• CO2;
  • deglaciation;
  • nitrogen isotopes;
  • nutrient utilization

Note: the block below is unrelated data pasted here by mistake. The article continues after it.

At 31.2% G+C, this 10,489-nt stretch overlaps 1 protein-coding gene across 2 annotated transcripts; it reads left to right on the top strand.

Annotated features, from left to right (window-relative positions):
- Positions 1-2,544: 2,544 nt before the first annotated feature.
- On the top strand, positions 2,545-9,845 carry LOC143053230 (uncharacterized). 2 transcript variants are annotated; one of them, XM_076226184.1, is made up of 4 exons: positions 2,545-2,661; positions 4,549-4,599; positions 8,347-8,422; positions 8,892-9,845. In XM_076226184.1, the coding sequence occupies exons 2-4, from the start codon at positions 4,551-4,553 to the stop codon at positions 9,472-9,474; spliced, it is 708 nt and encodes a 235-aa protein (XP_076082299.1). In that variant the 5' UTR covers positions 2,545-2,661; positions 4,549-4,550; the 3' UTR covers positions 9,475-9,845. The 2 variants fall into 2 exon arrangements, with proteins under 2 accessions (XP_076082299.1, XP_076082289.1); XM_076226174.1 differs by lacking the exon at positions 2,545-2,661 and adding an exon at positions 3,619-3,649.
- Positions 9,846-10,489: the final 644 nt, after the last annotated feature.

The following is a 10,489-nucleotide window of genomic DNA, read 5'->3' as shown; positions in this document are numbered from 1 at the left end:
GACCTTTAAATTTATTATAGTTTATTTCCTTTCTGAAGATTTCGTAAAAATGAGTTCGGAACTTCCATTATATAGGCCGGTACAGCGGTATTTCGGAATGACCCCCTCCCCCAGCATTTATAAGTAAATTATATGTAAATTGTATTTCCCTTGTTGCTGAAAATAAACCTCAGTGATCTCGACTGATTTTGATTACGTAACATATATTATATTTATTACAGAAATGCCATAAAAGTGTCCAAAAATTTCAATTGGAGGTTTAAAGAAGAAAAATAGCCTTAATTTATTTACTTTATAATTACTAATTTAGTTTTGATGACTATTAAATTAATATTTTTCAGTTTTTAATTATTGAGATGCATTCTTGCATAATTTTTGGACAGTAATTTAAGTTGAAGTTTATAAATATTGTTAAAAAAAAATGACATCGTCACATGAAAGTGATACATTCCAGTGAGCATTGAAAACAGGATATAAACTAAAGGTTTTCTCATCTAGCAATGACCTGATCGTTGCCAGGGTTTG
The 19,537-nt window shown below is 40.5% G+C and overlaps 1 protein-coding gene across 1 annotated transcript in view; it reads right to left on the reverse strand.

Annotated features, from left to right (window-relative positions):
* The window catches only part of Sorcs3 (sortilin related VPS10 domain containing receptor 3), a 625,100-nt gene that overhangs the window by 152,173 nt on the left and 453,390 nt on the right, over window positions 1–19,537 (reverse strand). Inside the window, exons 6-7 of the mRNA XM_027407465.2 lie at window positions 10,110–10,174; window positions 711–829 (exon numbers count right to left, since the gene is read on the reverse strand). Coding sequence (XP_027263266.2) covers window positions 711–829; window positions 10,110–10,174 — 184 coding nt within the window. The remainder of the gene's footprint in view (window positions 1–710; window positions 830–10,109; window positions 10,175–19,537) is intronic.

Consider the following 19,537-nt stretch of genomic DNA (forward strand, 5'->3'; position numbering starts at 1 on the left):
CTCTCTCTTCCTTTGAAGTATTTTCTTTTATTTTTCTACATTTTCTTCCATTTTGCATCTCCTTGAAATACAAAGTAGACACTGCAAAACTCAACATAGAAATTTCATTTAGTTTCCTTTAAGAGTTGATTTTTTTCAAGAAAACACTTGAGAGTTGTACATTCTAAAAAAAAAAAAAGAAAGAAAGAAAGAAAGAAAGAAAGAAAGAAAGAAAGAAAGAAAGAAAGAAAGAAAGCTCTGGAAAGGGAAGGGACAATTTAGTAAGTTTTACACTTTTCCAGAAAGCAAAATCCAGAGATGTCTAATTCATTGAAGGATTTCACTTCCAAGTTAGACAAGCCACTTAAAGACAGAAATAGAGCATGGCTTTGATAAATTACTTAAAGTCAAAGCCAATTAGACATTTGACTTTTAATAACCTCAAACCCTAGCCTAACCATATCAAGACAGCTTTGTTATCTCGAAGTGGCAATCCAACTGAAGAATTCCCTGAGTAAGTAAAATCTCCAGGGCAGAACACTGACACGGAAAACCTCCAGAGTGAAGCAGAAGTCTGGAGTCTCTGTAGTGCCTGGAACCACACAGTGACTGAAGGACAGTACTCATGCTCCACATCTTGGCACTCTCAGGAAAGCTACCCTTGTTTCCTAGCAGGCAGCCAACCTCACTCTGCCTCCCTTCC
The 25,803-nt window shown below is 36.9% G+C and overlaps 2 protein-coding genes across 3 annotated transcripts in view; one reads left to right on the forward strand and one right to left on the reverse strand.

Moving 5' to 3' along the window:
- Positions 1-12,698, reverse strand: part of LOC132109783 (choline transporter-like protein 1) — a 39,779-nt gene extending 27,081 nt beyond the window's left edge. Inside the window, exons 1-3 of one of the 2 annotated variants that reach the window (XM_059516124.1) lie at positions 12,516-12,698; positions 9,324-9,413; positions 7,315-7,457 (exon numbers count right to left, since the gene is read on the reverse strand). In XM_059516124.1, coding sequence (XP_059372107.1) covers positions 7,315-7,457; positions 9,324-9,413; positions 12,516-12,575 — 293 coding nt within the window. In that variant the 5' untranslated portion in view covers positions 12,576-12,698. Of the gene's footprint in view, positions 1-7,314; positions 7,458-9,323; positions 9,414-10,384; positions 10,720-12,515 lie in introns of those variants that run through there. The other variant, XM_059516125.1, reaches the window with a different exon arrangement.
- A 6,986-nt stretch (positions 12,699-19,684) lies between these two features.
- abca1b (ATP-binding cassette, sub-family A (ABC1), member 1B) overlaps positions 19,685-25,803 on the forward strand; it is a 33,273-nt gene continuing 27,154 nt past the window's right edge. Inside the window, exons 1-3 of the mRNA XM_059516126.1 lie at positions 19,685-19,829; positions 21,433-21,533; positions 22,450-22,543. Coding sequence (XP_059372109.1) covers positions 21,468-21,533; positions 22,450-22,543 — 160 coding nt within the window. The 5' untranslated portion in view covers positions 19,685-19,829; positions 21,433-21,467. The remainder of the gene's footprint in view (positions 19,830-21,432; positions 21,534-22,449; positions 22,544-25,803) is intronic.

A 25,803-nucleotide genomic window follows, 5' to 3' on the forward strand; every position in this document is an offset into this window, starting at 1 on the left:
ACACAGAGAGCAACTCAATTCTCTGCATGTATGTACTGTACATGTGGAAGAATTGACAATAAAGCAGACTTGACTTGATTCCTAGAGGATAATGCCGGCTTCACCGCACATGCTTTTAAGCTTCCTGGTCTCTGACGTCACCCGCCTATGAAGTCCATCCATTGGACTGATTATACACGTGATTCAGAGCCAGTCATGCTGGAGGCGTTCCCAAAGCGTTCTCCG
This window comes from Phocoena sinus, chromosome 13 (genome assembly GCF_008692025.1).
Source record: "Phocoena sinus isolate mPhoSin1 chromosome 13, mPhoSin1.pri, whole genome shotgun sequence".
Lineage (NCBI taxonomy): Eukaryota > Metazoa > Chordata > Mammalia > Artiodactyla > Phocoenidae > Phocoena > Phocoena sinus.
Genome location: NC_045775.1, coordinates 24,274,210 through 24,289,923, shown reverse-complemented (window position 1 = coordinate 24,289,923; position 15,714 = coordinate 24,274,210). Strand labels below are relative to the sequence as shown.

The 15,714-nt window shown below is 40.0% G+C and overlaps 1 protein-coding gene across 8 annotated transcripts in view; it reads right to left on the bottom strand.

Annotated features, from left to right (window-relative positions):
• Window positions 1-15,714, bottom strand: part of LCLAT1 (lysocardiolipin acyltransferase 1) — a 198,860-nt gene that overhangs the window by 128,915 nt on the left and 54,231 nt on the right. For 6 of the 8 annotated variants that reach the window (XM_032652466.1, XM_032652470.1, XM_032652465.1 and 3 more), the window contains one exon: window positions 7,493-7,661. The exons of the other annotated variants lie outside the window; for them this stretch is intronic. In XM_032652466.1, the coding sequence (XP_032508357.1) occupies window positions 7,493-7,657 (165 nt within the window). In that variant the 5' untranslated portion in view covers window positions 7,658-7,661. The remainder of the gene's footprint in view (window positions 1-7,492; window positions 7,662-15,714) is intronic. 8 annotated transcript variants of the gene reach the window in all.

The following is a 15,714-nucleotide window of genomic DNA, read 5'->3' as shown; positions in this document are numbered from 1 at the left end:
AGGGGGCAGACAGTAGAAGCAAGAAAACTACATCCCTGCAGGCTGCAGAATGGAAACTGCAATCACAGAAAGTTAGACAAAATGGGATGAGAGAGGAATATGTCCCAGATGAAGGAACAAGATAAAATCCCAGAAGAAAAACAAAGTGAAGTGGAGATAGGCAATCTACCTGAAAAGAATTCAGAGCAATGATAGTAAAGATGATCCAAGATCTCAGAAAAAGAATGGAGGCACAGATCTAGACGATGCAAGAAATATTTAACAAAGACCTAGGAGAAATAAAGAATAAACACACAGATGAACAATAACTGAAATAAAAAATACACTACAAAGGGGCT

[1] Using batch cultures, the 15N/14N (hereafter δ15N) of diatom-bound organic matter was measured and compared to the δ15N of total diatom biomass during the progressive consumption of a nitrate pool in four polar diatom species (Fragilariopsis cylindrus, Fragilariopsis kerguelensis, Pseudo-nitzschia seriata, and Thalassiosira nordenskioeldii) and one temperate species (Thalassiosira aestivalis). In general, the δ15N of the dissolved nitrate in seawater was greater than that of the biomass, which was greater than that of the diatom-bound N. Rayleigh-type relationships were observed, allowing for estimation of the isotope effect (ɛ) for each species, with a range from 1.0‰ to 14.0‰ across all species. For all cultured strains, the δ15N values of the diatom-bound (δ15NDB) fraction was lower than those of the total diatom biomass (δ15Nbiomass). The isotopic offset between the biomass and diatom-bound N (δ15NDBoffset = δ15Nbiomassδ15NDB) was relatively constant along the growth curve for each individual species but varied among species, with a range of 1.9‰–11.2‰. Weak relationships were determined when ɛ and the δ15NDBoffset were compared to cellular size and surface area:volume ratio. More significantly, with the exception of Pseudo-nitzschia seriata, a strong positive relationship was found between ɛ and δ15NDBoffset. While the culture data indicate a positive δ15NDBoffset across all studied diatom species, surface sediment data suggest a negative δ15NDBoffset for sedimentary assemblages. This indicates that either (1) the growth conditions of our cultures had some effect on δ15NDBoffset or (2) a low-δ15N component of the N that we measure as diatom frustule–bound is lost during early diagenesis. Given documented assemblage changes, our culture data for relevant species do not suggest that the higher δ15NDB observed in the Antarctic during ice ages can be explained by species related changes in the sedimentary bulk-to-diatom-bound isotopic difference. Future work on the diatom-bound material in cultured diatoms grown under in situ nutrient conditions, analysis of sediment trap and net tow material, and frustule dissolution experiments will more completely assess this paleoproxy.